Pattinson is a standout as the sexually ambiguous and wildly quirky Dalí, given to flamboyant costumes, displays of self-importance, and rehearsed affectations. He is a study in narcissism who becomes his persona. Making his feature film debut, Beltrán does a nice job portraying a sensitive man deeply in love with the wrong person. He is wounded and vulnerable, yet not beyond acts of profound cruelty. McNulty has a smaller role but manages to convey in a few brief appearances Buñuel's repulsion at Dalí and García Lorca's homoerotic bond, while hinting at his own unacknowledged attraction for Dalí. Marina Gatell is also touching as a woman hopelessly in love with García Lorca.
In one of the more disturbing scenes, García Lorca is having sexual relations with Magdalena (Gatell) while Dalí watches. The range of emotions on all their faces—from anguish to humiliation to pleasure to a sense of conspiracy—is memorable. So is an erotic kiss between Dalí and García Lorca during a nighttime swim. Dalí's horror and García Lorca's yearning—tinged with Dalí's yearning and García Lorca's horror—make for layered drama.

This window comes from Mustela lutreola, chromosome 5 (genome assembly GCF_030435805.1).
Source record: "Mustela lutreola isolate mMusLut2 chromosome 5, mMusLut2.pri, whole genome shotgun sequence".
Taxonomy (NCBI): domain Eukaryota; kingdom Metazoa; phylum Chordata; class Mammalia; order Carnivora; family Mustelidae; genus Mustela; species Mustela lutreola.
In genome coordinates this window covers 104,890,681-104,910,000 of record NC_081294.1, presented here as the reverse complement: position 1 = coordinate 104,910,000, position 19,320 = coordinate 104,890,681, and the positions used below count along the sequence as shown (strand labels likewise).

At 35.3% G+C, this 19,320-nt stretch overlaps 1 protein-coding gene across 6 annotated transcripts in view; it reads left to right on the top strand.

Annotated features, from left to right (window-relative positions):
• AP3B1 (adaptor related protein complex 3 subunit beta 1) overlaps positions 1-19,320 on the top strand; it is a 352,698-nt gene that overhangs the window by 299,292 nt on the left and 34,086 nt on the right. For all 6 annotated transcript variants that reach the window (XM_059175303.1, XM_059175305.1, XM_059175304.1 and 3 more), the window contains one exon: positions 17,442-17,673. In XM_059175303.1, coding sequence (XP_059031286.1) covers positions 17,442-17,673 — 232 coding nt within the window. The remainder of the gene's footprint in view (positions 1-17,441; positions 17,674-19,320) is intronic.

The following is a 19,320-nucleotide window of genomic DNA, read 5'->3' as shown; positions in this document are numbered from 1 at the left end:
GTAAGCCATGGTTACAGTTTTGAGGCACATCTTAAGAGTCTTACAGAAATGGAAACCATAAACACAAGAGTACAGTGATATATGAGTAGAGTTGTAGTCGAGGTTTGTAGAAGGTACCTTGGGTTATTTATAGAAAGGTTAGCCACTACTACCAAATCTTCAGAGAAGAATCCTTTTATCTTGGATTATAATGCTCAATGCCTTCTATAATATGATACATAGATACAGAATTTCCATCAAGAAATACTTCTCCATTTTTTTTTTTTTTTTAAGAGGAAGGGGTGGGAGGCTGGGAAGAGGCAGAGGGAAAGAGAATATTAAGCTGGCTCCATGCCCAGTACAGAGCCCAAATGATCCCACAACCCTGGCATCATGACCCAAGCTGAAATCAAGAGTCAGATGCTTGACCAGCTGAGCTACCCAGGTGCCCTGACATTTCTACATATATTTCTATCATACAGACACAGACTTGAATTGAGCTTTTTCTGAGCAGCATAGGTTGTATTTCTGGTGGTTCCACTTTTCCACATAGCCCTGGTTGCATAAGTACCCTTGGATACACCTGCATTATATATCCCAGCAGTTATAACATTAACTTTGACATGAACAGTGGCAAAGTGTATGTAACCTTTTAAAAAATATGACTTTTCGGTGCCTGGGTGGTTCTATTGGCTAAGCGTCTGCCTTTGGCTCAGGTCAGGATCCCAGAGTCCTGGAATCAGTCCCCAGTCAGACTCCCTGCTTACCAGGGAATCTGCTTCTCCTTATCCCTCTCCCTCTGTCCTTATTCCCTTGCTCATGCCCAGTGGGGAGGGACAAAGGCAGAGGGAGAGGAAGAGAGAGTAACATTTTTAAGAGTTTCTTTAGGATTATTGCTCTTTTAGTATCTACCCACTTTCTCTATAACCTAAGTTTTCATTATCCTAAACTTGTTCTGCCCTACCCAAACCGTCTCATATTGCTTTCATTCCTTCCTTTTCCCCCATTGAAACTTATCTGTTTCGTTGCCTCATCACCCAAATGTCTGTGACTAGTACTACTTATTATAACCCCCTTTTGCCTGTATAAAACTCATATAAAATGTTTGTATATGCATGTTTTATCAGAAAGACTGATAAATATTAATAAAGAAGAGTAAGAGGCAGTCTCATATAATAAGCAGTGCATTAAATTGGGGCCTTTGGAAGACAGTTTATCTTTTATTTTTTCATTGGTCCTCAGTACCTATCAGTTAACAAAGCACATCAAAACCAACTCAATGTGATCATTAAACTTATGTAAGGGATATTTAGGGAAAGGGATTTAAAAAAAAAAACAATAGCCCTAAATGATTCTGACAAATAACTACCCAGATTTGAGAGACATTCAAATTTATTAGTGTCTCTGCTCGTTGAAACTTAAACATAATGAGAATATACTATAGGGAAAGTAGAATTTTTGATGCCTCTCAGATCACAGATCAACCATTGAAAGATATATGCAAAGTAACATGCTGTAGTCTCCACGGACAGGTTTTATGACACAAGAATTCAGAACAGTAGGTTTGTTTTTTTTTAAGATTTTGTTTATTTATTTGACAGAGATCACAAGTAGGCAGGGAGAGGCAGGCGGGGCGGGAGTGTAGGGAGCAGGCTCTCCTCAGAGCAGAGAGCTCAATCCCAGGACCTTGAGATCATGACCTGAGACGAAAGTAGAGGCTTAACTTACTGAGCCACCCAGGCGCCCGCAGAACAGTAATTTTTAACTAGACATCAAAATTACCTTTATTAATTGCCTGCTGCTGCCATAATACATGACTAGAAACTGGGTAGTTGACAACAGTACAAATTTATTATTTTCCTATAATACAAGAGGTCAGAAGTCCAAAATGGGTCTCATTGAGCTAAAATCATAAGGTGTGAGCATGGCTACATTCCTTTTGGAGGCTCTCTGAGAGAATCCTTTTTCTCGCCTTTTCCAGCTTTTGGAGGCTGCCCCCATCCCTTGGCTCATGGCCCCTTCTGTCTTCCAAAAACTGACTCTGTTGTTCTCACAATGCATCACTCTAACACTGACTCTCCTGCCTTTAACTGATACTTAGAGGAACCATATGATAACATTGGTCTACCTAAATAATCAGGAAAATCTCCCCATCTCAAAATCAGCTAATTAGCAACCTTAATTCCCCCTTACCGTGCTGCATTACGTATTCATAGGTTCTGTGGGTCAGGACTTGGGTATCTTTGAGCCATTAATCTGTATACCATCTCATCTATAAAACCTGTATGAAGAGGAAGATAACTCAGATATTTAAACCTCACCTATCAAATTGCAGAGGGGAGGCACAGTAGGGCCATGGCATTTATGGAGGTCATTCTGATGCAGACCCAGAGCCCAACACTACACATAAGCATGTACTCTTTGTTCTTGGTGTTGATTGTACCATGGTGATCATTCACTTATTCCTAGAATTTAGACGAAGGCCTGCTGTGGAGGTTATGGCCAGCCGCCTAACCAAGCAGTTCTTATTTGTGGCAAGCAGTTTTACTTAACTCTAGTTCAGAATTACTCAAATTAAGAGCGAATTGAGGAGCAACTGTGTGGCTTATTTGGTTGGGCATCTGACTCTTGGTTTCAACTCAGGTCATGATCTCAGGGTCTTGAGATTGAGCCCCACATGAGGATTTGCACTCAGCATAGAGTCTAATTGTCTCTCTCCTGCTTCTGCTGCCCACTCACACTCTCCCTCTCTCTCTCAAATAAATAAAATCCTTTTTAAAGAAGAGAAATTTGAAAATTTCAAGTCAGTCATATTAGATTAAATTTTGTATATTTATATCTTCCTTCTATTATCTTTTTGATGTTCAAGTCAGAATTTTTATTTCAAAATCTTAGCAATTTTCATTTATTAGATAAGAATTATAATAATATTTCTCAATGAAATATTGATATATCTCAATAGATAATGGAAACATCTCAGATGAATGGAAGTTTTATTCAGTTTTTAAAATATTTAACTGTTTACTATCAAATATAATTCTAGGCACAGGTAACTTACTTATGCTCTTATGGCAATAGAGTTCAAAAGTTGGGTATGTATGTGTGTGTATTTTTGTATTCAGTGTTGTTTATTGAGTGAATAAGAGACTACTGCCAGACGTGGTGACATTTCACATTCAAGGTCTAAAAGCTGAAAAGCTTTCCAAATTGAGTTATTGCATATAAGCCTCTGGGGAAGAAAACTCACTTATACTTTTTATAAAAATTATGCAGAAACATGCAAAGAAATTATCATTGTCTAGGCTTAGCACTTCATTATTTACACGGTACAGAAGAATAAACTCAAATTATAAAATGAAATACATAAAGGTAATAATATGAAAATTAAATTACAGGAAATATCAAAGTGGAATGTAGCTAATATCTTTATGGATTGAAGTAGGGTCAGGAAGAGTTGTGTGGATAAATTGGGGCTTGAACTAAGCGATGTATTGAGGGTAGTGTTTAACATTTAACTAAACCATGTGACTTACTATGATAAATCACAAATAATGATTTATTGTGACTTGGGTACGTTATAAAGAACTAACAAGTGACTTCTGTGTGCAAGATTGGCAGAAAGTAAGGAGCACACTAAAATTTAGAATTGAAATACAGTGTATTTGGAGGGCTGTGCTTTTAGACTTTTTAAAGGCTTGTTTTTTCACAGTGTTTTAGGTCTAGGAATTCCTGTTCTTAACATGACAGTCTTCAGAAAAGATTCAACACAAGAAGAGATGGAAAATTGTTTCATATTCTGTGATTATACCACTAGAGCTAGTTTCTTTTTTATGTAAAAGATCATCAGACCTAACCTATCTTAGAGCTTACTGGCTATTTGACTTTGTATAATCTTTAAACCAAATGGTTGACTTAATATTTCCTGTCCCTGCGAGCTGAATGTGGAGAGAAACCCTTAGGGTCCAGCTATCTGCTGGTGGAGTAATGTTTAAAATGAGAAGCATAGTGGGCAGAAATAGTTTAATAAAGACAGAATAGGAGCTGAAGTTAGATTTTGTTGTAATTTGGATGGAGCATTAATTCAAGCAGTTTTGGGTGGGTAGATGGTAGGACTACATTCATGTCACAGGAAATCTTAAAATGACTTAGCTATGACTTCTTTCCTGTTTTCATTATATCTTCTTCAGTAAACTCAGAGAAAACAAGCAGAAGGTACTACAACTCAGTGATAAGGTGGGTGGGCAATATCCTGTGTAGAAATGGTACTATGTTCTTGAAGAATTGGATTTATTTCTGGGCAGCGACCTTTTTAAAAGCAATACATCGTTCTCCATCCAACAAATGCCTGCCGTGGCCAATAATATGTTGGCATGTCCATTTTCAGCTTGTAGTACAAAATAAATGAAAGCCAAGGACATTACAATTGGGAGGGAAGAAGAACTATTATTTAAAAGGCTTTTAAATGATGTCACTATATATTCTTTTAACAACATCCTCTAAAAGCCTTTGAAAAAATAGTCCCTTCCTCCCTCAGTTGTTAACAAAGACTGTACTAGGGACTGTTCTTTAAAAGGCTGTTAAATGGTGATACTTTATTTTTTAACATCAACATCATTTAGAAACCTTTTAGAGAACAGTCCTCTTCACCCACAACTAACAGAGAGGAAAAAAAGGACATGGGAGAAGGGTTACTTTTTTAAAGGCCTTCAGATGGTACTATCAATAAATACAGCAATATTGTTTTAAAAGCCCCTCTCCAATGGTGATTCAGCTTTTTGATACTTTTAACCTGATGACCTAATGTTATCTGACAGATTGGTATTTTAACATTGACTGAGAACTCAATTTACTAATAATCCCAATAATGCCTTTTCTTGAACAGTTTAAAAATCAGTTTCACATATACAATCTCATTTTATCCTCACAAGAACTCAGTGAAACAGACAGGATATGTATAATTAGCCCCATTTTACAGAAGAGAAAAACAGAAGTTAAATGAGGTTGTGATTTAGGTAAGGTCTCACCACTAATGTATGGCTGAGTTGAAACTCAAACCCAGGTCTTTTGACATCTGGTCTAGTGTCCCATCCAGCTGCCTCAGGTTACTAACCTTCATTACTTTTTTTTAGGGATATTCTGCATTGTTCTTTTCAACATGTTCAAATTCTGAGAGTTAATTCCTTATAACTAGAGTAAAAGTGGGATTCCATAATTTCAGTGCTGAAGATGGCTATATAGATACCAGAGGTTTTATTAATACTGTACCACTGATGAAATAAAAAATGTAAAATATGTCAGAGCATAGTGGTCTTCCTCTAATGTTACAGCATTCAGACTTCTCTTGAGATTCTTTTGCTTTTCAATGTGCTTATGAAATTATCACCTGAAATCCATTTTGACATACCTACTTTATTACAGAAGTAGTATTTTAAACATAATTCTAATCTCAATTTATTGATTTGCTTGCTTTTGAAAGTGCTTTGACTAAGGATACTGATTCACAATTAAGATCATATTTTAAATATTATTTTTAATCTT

The time and place are also vividly captured, from the growing military presence on the streets to the elegantly appointed homes of the upper crust to the bistros frequented by students and artists. Nice work by director of photography Adam Suschitzky and production designer Pere Francesch.
Genre: Drama. Director: Paul
Morrison. Writer: Philippa Goslett. Starring: Javier Beltrán, Robert
Pattinson, Matthew McNulty, Marina Gatell.